‘Cincinnati Drive-By’ creatively tours the Queen City’s urban core

In an attempt to capture the many changes taking place in Cincinnati’s urban core, Zachary Herche decided to do what it is he is passionate about and make a video of the city.

“Production and editing is my passion,” said Herche. I think Cincinnati is a beautiful city and I wanted to show as much as I could of it by driving around.”

Herche lives in Mt. Adams and is attending the University of Cincinnati’s acclaimed College Conservatory of Music (CCM) where he is studying Electronic Media. He currently works for Prime Productions and says that he wanted to capture some of the city’s historic architecture and collection of bridges over the Ohio River.

“It is interesting to see some of the transformations happening around the city recently,” Herche continued. “It seems like there is so much in the works here, and I’m excited to see it all come together.”

Cincinnati Drive-By features the song “Grace Kelly” by Mika in the video.

Potential ballot proposal a serious roadblock to Cincinnati’s future

Advocates for job growth, economic development, alternative transportation and Cincinnati’s future have stepped up to the plate once again. What seemed like a grand-slam finish to beginning the first steps to rail transit in the city is now contested and seemingly up for debate. Again.

Despite clear indication from the voters, the city, and (at one time) the state and federal level that the Cincinnati Streetcar project was a positive contribution to changing Cincinnati for the better, there are those who would rewrite the rule books. The first vote was not enough. It is time for another.

A small but persistent group is at it again, collecting signatures to put yet another proposal on the ballot for the fall election.

This petition, however, would prevent ANY rail transportation systems to be funded or built until 2020. A ten-year ban would force Cincinnati to miss out on an entire generation of building infrastructure, in a time when gas prices are certainly not getting any cheaper, and Cincinnatians will be desperate for options to get around.

“Nothing even remotely like this has ever been proposed in any American city. In a era of rising energy prices, Cincinnati would be handcuffing its flexibility to develop alternative means of getting citizens to work and doing the everyday things of life,” says local transit authority and activist John Schneider. “And since regional rail lines wouldn’t be able to connect within the city limits, this has serious regional implications too.”

Cincinnatians for Progress has broken down the exact language of the ballot proposal, to demonstrate how much is at stake:

What it says:
: “The City shall not spend or appropriate any money on the design, engineering, construction or operation of a Streetcar System, or any portion thereof.”
What it means: This phrase prevents the city from spending any money on anything related to preparing any kind of passenger rail transit in Cincinnati.

What it says: “Further, the City shall not incur any indebtedness or contractual obligations for the purpose of financing, designing, engineering, construction or operating of a Streetcar System, or any portion thereof.”
What it means: This language would make it impossible to accept federal grants, to issue bonds, to enter into public-private partnerships for passenger rail. Even private investment in a rail system in the city limits would be illegal.

What it says: “This Amendment applies from the date it is certified to the Charter, and will continue in effect until December 31, 2020.”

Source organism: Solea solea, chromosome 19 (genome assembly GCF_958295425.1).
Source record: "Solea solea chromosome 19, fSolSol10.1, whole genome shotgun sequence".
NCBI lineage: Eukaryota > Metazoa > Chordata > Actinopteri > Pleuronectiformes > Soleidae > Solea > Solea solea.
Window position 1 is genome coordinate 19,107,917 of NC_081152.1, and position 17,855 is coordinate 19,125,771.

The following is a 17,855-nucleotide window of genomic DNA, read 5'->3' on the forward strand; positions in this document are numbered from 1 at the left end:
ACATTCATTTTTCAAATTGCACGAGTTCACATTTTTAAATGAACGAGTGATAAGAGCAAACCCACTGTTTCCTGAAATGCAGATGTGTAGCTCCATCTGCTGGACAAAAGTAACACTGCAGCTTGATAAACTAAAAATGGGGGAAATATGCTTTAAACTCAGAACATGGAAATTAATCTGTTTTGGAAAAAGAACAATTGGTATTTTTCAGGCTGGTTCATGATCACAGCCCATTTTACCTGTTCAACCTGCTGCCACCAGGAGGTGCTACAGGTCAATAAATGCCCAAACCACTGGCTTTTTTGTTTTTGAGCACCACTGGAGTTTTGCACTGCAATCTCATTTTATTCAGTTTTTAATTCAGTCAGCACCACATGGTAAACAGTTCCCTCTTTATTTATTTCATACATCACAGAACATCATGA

What it means: The arbitrary 10-year ban on preparation is designed to force new transit planning to start from square one in 2021. Because permanent infrastructure requires many years to develop, this language would guarantee Cincinnati sees no rail-based transit for a generation.

What it says: “For purposes of this Amendment, the term ‘Streetcar System’ means a system of passenger vehicles operated on rails constructed primarily in existing public rights of way …”
What it means: The term “streetcar system” in this amendment would ban all rail that runs in on Cincinnati streets or rights-of-way. That would prevent commuter rail and streetcars alike; even restoring the city’s historic inclines would be outlawed.

What it says: “…The term ‘City’ includes without limitation the City, the Manager, the Mayor, the Council, and the City’s various boards, commissions, agencies and departments …”
What it means: Under this language, even Cincinnati’s Metro system could not consider taking advantage of future national and regional funding programs.

What it says: “…The term ‘money’ means any money from any source whatsoever….”
What it means: This language would not only lock out local, state and federal funds, but make it illegal for corporations, non-profits and individuals to pay for rail-based transit.


Says CFP co-chair Mark Schmidt: “[The ballot proposal is] the laziest piece of legislation ever written and an insult to the people of Cincinnati… especially those public servants who play by the rules and commit themselves to the slow and steady process of making this a more perfect union through the hard work of collaboration and compromise.”

The deadline to file a ballot with enough signatures is August 10th. If the measure succeeds, there is a tough road ahead to ensure that this debilitating piece of legislation does not get past.

Readers, please don’t give up. Not everyone supports the streetcar plan in its current form- this is not about the streetcar. We are tired and frustrated at the ways the realities of the situation have unfolded. It’s not fair. It’s not right.

It’s not over.

If you’ve been waiting to get involved, to help out with a cause you believe in, Cincinnatians for Progress could use your support. Sign up to volunteer, donate (time or money) to ensure our great city a chance at the future.

At the very least, continue to educate yourself and help inform others. We will see a day in Cincinnati where the economy is improved, jobs have been created, tax and population base in the city is up, and citizens are not chained to their cars in order to get where they need to go.

Comatose comic by Nick Sweeney.

Cincinnati begins electronic upgrade to city’s parking meters

Cincinnati city workers began upgrading 1,400 parking meters throughout downtown earlier this month. City leaders tout the new meters’ ability to accept credit cards (Visa, American Express and MasterCard) along with standard coin payments. Business leaders also expect for better turnover at the meters, which in turn might result in more customers for downtown store owners.

Work began on the installation of the new solar-powered meters on the east side of downtown and has been working westward throughout the month. City officials expect work to be completed on all 1,400 meters by the end of summer.